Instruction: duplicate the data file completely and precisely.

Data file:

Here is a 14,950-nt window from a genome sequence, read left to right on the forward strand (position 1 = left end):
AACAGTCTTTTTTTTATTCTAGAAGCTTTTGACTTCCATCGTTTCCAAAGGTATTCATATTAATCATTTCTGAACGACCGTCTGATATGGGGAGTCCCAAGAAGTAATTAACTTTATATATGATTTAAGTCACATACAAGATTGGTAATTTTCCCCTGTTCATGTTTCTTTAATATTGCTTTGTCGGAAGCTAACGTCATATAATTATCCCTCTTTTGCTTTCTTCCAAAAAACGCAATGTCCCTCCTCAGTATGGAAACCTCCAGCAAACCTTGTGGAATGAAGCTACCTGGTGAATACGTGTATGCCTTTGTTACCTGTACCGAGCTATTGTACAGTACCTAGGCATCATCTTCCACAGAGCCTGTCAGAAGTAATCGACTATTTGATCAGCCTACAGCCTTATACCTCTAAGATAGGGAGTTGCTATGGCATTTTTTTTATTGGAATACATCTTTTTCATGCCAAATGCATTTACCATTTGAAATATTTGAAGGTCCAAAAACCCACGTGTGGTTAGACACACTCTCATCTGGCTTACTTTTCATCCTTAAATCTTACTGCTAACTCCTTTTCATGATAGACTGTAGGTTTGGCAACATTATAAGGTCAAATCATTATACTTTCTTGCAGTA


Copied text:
Here is a 14,950-nt window from a genome sequence, read left to right on the forward strand (position 1 = left end):
AACAGTCTTTTTTTTATTCTAGAAGCTTTTGACTTCCATCGTTTCCAAAGGTATTCATATTAATCATTTCTGAACGACCGTCTGATATGGGGAGTCCCAAGAAGTAATTAACTTTATATATGATTTAAGTCACATACAAGATTGGTAATTTTCCCCTGTTCATGTTTCTTTAATATTGCTTTGTCGGAAGCTAACGTCATATAATTATCCCTCTTTTGCTTTCTTCCAAAAAACGCAATGTCCCTCCTCAGTATGGAAACCTCCAGCAAACCTTGTGGAATGAAGCTACCTGGTGAATACGTGTATGCCTTTGTTACCTGTACCGAGCTATTGTACAGTACCTAGGCATCATCTTCCACAGAGCCTGTCAGAAGTAATCGACTATTTGATCAGCCTACAGCCTTATACCTCTAAGATAGGGAGTTGCTATGGCATTTTTTTTATTGGAATACATCTTTTTCATGCCAAATGCATTTACCATTTGAAATATTTGAAGGTCCAAAAACCCACGTGTGGTTAGACACACTCTCATCTGGCTTACTTTTCATCCTTAAATCTTACTGCTAACTCCTTTTCATGATAGACTGTAGGTTTGGCAACATTATAAGGTCAAATCATTATACTTTCTTGCAGTA